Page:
We asked four in-market experts for their take on the prospects for local versus global brands in Singapore.
- Annette Male, APAC CEO, DigitasLBi
- David Haddad, managing director, IPG Mediabrands Singapore
- Rowena Bhagchandani, CEO and co-founder, BLK-J
- Nick Handel, CEO, McCann Worldgroup Singapore
How much growth opportunity is there still for global brands in Singapore?
David Haddad: We’re at the tip of the iceberg. There is currently a huge push behind the Singapore Government initiative - Smart Nation. Being a smart nation means that Singapore is super- connected and tech forward, and the government is encouraging the start-up mentality. Singapore is one of the most successful examples of a start-up in itself.
The opportunity is for global brands to consider Singapore as a capability hub and the gateway to the rest of Asia; test and learn and scale fast using the diverse talent of Singapore and close proximity to mega-markets in the region.
Annette Male: The opportunity has not been exhausted by far. Most global brands have smartened up and no longer trying to force their global guidelines into the local markets but allow the brands to retain their values but give enough creative flexibility to ensure it caters to the local palate without compromising on quality. There is also a noticeable trend of global brands acquiring local brands to aid growth.
Nick Handel: Singapore is a deeply pragmatic market. If you have a product that provides utility and has a reason to be, then absolutely there is opportunity in Singapore. However, many of the major categories are already densely populated…so it would take real innovation to stand out from the existing players at this stage.
How are local brands trying to take on big brands in this country and what are the key rules / best practices for those trying to do so?
Annette Male: Local FMCG brands still dominate in this region over global brands, where they cater to the local tastes. Where this has been done well is where local brands stays true to its uniqueness. Behave in a confident tone. The growing use of performance media and social allows them to gain incremental reach and as a result view their competitors on a wider scale than ever before.
David Haddad: One example of a brand I really admire in Singapore is Toast Box. It has stayed true to the very local and culturally relevant nuance of Singaporean Kopi culture. It has managed to bring this culture forward into the present day, and in doing so, preserved an important element of Singapore’s history and culture. I think Toast Box rivals the experience of the global mega-brands operating in Singapore.
Rowena Bhagchandani: In the past few years, an increasing number of local brands have been playing the ‘we truly understand and love our local-ness’ card. But big global brands are also trying to play the same card. It’s really a question of degree, and the trick for local brands is to find fresh, meaningful and better ways of making their local-ness more compelling. A lot of local brands believe there are cheap, easy ways to achieving success that will put them on equal footing with big brands in this country. While technology has become a great leveller in many ways with regards to improving processes, increasing efficiency and reducing costs, incisive strategic thinking and creative artistry can’t be replicated so easily yet.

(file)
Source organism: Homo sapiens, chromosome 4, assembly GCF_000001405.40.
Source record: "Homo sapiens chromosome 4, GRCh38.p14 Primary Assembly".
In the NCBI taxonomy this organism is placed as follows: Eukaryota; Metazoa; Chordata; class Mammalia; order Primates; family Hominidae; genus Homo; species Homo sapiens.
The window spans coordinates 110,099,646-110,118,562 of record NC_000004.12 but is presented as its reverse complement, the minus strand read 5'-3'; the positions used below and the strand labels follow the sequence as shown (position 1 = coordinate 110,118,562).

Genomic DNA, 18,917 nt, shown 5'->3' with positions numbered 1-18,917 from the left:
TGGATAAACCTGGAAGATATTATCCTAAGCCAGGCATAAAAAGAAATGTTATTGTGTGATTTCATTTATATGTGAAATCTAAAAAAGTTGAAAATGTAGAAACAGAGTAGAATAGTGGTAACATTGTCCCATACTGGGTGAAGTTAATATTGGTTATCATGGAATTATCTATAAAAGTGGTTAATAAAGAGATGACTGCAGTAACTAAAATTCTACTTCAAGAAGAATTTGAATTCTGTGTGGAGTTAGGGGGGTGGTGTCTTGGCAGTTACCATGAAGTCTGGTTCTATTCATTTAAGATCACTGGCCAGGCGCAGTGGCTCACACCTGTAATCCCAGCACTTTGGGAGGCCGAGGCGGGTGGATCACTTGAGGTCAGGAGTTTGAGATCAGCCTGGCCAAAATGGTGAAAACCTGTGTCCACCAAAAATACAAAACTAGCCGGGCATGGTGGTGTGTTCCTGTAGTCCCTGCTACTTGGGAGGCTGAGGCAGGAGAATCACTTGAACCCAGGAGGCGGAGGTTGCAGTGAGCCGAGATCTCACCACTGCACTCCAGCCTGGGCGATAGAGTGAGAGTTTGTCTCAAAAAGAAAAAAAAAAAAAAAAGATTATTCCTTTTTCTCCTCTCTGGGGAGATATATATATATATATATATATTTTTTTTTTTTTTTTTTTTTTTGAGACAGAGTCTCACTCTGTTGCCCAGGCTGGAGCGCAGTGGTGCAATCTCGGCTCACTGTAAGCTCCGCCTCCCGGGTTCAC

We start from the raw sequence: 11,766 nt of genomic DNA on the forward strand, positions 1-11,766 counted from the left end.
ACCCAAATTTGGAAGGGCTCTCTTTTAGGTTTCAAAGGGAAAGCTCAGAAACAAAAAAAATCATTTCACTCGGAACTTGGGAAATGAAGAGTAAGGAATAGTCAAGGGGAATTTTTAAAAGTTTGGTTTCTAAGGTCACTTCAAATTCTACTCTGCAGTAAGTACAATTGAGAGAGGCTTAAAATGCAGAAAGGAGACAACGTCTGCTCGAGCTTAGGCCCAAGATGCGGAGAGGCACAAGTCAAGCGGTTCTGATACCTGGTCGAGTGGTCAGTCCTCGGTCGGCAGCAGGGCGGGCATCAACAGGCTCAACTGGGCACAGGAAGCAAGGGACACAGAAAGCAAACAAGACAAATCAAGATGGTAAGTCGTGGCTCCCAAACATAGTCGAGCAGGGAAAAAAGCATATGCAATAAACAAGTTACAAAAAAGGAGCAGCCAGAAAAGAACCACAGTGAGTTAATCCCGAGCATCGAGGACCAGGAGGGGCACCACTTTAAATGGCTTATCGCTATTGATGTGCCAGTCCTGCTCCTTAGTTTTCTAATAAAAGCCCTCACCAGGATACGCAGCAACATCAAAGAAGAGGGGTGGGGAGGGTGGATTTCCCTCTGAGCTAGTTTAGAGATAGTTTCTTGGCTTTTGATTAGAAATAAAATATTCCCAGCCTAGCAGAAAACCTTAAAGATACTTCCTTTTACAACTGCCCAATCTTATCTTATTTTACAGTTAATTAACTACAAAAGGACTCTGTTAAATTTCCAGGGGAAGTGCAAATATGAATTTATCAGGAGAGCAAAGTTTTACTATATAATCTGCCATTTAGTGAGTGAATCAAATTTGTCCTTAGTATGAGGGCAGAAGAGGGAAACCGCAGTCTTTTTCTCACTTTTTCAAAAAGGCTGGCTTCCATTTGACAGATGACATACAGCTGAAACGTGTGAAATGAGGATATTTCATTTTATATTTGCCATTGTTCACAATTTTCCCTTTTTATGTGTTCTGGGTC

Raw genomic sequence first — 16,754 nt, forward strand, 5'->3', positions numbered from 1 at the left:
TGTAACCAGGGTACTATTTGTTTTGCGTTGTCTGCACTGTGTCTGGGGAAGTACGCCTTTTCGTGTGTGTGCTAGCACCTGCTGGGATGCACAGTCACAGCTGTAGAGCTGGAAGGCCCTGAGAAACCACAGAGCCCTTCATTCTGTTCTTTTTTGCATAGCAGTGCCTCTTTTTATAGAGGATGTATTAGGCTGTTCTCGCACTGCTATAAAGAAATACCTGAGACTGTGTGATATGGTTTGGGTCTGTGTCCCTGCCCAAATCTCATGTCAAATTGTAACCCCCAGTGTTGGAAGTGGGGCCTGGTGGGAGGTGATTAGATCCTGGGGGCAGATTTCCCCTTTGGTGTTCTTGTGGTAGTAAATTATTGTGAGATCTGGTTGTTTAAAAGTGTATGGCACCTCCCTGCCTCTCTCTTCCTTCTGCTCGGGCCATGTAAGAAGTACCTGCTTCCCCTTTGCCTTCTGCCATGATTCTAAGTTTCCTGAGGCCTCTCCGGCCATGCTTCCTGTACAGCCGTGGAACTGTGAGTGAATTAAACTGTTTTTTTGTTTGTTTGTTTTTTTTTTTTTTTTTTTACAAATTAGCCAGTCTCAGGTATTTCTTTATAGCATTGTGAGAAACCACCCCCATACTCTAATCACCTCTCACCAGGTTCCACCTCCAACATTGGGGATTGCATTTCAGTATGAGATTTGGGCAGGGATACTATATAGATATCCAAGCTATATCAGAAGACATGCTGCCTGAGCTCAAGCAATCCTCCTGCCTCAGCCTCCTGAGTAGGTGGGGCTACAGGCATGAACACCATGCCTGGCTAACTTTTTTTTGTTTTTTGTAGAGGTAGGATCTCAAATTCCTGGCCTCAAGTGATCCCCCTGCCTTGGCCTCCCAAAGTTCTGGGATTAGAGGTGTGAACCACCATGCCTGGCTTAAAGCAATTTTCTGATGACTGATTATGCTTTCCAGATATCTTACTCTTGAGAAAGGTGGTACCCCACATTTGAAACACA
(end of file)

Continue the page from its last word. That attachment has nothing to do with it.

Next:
What can global brands learn from local brand marketing?
Nick Handel: Tactical responsiveness and risk taking. Local brands can often be more sensitive, more responsive to local opinion and more engaged with issues, current affairs and consumer feedback. The mandate for global brands is to be additive to local culture and to somehow make a contribution to it. While 65 percent of people think the best way for a brand to make the world a better place is by providing consistently good, high quality products and service, as many as 92 percent believe that it is important or extremely important that brands respect local culture.
Rowena Bhagchandani: Being fully comfortable in their own skin and playing to their unique strengths. Locals clearly don’t shun global brands for being global and it’s a well-documented fact that Singaporeans are very well-travelled: they are global citizens as much as they are proud of their local roots. Global brands in Singapore thus shouldn’t feel compelled to appear more local all the time and can afford to wear their international badges with much more pride.
Annette Male: It seems really simple but make it relevant to your audience. Be a global brand with a local flavour. Be present with your content where they are: mobile first with a deep understanding of social channels and performance media to drive reach and engagement.
David Haddad: Singapore is a start-up nation that has nailed it. Like all start-up success stories there are so many lessons to be learnt here, and it all starts with asking questions and listening. Look at, and listen to, what local brands are doing. Be open to learning. There are so many success stories in Singapore at different levels of society and business, so take the time to meet diverse groups and surround yourself with the company you can learn from.